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dc.contributor.advisorThomas Levenson.en_US
dc.contributor.authorGeib, Claudia M. (Claudia Marjorie)en_US
dc.contributor.otherMassachusetts Institute of Technology. Graduate Program in Science Writing.en_US
dc.date.accessioned2017-01-30T19:16:34Z
dc.date.available2017-01-30T19:16:34Z
dc.date.copyright2016en_US
dc.date.issued2016en_US
dc.identifier.urihttp://hdl.handle.net/1721.1/106748
dc.descriptionThesis: S.M. in Science Writing, Massachusetts Institute of Technology, Department of Humanities, Graduate Program in Science Writing, 2016.en_US
dc.descriptionCataloged from PDF version of thesis.en_US
dc.description.abstractFrom skinny sea lions on beaches in California, to hundreds of enormous dead whales in the fjords of Chile, scientists have been recently puzzled by a spate of dead and dying marine mammals. These events are so complicated- influenced by disease, biotoxins, ecosystem changes, and human interaction-that their cause can appear impossible to untangle. Yet a growing body of evidence strongly suggests that climate change has a hand in them all. This thesis examines marine mammal stranding events of the past and present to show how climate change will, and already has, impacted marine mammals, and how these events could serve as proxies for broader ecosystem changes in the years to come. By paying attention to whales and dolphins, seals and sea otters, we may be able to learn something about our planet, and how its changes will impact its most abundant mammal: us.en_US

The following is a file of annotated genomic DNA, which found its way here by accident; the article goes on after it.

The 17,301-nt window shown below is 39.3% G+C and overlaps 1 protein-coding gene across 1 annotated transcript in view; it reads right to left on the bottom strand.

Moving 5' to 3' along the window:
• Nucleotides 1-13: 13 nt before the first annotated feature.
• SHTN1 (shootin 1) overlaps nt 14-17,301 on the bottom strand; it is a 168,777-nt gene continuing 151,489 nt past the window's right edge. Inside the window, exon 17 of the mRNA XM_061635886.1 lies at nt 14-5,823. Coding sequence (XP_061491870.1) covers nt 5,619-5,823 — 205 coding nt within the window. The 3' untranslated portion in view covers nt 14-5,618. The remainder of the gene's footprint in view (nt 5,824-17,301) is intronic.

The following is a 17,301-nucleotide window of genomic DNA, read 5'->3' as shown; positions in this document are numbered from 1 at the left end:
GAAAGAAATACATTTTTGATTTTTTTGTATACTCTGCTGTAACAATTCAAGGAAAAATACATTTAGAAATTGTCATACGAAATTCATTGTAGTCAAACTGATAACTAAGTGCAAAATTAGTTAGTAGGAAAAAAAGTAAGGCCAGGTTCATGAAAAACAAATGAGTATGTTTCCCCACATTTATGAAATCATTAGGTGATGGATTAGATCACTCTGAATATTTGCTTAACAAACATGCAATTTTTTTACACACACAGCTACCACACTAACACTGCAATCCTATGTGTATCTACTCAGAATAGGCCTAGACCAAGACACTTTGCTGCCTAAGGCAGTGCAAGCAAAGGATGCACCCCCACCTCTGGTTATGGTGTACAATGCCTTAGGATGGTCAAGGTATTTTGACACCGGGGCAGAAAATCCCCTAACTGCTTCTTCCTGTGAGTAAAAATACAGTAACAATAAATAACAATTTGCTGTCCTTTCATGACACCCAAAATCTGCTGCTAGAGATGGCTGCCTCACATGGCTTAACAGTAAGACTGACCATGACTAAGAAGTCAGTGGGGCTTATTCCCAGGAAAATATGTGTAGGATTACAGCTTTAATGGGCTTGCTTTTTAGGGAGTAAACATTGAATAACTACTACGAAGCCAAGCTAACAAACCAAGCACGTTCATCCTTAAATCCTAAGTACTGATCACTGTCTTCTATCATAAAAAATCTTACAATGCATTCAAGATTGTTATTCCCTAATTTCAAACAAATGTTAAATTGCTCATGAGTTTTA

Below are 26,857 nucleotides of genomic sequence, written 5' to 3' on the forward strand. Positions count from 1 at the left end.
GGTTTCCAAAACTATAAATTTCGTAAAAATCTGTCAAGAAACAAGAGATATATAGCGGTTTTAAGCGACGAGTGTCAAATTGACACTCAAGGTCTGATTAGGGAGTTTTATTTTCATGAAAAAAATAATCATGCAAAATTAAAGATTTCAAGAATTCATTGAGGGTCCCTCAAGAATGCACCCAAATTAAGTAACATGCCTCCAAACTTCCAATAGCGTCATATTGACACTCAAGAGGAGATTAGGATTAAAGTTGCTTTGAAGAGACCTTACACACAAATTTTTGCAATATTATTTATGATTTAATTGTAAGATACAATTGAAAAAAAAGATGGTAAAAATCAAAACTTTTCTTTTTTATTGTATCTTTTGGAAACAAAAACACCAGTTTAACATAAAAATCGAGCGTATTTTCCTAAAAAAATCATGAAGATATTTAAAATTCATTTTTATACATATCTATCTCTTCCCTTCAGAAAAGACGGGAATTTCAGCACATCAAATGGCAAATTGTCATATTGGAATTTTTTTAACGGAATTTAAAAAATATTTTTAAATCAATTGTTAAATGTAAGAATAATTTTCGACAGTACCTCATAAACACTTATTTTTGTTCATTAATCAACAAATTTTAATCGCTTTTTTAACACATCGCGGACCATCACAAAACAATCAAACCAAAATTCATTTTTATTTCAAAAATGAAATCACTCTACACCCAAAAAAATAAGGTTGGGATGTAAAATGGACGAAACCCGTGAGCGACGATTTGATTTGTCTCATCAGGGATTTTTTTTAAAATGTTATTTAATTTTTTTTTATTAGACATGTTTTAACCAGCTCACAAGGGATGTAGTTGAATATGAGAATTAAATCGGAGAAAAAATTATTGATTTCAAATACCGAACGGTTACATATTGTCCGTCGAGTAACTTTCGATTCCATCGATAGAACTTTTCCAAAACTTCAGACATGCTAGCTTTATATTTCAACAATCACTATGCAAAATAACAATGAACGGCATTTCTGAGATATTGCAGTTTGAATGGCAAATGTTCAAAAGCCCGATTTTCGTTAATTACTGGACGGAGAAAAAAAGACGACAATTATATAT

dc.description.statementofresponsibilityby Claudia M. Geib.en_US
dc.format.extent18 pagesen_US
dc.language.isoengen_US
dc.publisherMassachusetts Institute of Technologyen_US
dc.rightsMIT theses are protected by copyright. They may be viewed, downloaded, or printed from this source but further reproduction or distribution in any format is prohibited without written permission.en_US
dc.rights.urihttp://dspace.mit.edu/handle/1721.1/7582en_US
dc.subjectGraduate Program in Science Writing.en_US
dc.titleSwimming sentinels : climate clues from stranded marine mammalsen_US
dc.typeThesisen_US
dc.description.degreeS.M. in Science Writingen_US
dc.contributor.departmentMassachusetts Institute of Technology. Graduate Program in Science Writing.en_US
dc.contributor.departmentMassachusetts Institute of Technology. Graduate Theses Program in Science Writing
dc.contributor.departmentMIT Program in Writing & Humanistic Studies
dc.identifier.oclc969446822en_US


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